Friday, August 7, 2009

Do We Need Hate Crimes Legislation?



I came across an interesting op-ed in the Washington Post this week about hate crimes statutes. That got me wondering, do we need them, and are they fair?

A case can be made that hate crimes are indeed unfair since they punish thought and speech. We’re punishing someone for being racist or homophobic. But it’s constitutional to think racist or homophobic thoughts. The action of killing someone is what’s illegal.

Proponents of hate crime laws argue that they serve as a deterrent against certain crimes. Let’s understand their logic. Hate crimes don’t just affect one victim; they affect an entire community. A white man who kills a black person out of hate is on some level attacking the whole black community. A hate crime charge could deter acts of violence against a whole community, which would be a good thing.

But is a hate crime bill really needed to deter? Already, you could get the death penalty for killing someone, whatever his race. Will the possibility of getting charged with a hate crime in addition to capital murder really make someone think harder about killing that minority?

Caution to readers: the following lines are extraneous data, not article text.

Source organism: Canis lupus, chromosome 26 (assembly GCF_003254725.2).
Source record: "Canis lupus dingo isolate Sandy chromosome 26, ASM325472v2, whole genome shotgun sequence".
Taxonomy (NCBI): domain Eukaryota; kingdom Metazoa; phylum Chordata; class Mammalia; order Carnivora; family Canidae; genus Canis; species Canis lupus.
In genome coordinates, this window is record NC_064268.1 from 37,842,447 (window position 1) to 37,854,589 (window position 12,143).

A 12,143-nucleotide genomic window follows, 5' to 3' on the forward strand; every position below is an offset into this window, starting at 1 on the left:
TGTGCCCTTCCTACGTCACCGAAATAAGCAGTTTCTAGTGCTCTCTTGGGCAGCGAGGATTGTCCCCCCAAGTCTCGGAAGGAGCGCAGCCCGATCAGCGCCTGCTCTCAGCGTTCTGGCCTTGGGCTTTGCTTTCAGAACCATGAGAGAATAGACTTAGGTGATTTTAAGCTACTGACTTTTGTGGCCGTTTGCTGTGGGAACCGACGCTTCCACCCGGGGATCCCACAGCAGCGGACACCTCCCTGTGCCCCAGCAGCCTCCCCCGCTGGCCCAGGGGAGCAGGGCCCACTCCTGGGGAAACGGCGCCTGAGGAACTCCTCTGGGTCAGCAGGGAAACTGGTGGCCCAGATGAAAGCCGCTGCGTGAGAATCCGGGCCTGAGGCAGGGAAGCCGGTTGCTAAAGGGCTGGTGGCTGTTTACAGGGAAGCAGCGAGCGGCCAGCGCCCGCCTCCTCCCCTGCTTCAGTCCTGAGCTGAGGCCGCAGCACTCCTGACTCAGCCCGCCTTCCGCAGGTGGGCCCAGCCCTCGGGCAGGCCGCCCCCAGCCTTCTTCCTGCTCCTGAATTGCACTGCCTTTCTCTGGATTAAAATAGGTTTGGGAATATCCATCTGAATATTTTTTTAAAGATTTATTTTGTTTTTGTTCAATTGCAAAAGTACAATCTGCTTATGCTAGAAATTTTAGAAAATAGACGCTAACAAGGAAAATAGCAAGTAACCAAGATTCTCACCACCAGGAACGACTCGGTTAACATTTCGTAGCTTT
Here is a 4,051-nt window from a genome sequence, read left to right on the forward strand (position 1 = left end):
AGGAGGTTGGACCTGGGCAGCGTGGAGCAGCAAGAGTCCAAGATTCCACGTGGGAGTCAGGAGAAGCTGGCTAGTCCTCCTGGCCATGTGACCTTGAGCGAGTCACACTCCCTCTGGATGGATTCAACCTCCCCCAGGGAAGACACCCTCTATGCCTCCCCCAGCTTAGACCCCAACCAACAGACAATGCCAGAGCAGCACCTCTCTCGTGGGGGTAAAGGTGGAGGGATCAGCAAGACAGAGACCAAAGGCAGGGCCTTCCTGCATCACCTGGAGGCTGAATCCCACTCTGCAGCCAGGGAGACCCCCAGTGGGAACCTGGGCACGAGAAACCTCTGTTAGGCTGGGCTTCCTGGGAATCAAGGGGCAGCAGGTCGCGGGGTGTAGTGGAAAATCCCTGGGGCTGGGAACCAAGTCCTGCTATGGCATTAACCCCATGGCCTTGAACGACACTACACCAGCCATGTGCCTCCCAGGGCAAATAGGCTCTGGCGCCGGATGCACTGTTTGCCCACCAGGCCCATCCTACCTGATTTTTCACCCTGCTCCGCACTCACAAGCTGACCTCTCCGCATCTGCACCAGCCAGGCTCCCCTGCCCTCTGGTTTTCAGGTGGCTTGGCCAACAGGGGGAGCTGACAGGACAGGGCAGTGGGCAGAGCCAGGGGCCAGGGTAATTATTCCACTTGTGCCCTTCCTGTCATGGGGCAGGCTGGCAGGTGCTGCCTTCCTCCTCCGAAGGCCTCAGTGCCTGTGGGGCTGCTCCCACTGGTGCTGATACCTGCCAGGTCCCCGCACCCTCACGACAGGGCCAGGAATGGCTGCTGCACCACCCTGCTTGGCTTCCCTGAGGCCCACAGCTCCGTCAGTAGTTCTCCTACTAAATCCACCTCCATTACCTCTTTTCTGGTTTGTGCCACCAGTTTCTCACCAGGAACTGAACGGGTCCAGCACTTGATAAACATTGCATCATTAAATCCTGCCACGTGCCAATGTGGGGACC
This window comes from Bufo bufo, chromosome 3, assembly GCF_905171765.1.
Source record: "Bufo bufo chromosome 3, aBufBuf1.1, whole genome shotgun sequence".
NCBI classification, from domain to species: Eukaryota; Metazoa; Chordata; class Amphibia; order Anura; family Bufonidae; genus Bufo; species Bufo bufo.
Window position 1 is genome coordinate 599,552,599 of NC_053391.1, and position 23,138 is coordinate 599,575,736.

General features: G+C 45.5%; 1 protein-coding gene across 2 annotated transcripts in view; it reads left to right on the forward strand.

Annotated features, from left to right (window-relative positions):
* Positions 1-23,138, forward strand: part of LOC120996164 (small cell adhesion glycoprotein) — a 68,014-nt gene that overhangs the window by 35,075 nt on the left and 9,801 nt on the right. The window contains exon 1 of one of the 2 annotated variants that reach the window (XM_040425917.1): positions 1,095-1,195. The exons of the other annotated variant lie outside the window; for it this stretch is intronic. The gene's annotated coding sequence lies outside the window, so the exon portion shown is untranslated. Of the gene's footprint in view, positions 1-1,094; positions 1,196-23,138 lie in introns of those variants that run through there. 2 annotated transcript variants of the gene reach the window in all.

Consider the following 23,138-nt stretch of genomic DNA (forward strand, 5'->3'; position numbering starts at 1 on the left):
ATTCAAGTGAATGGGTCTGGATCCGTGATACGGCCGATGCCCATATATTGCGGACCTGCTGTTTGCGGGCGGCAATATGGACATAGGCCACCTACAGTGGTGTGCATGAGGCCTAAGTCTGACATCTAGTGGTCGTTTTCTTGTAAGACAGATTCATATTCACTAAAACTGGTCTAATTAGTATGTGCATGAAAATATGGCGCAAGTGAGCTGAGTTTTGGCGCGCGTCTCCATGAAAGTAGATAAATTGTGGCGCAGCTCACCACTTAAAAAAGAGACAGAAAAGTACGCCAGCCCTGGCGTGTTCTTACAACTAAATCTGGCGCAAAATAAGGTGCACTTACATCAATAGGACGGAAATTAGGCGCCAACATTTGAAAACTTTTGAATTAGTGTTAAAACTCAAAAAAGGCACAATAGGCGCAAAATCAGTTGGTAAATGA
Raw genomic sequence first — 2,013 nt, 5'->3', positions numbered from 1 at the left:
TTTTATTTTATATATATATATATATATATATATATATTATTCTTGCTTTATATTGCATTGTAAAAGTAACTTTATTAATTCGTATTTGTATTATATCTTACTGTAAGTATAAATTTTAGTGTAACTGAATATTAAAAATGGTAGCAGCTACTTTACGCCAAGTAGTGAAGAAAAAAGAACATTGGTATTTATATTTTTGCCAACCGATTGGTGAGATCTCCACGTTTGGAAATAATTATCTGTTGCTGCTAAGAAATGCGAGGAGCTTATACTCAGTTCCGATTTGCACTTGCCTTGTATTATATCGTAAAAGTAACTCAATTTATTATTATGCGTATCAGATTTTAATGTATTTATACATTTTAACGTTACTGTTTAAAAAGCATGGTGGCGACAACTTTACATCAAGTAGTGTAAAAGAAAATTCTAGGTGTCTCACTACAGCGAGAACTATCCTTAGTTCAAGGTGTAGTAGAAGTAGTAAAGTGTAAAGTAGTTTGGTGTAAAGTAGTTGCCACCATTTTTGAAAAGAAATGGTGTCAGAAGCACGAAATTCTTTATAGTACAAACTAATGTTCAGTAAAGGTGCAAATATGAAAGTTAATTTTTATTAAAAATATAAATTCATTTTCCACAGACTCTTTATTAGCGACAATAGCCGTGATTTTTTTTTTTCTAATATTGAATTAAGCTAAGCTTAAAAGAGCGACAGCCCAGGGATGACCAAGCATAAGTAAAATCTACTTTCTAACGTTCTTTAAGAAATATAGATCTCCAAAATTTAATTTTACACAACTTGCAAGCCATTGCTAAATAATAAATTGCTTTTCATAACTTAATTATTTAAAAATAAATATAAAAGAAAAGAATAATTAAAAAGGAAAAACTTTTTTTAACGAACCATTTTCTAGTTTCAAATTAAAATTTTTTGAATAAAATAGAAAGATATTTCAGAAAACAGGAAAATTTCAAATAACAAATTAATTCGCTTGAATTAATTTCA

The one useful function of punishment hate crimes might serve is retribution. Society is expressing its moral outrage that someone would kill based on racism. But then, one might ask, is that crime really worse than when say, a husband kills his wife?

There is also an interesting question of which groups should receive hate crime protection. Should it go to historically oppressed minority groups only? It’s perfectly possible for a black person to kill a white person out of hatred. Should white men be a protected group? Come to think of it, most of the time, someone kills another person out of some kind of dislike or hatred.

What do you think? Take my poll. Are hate crime laws justified?

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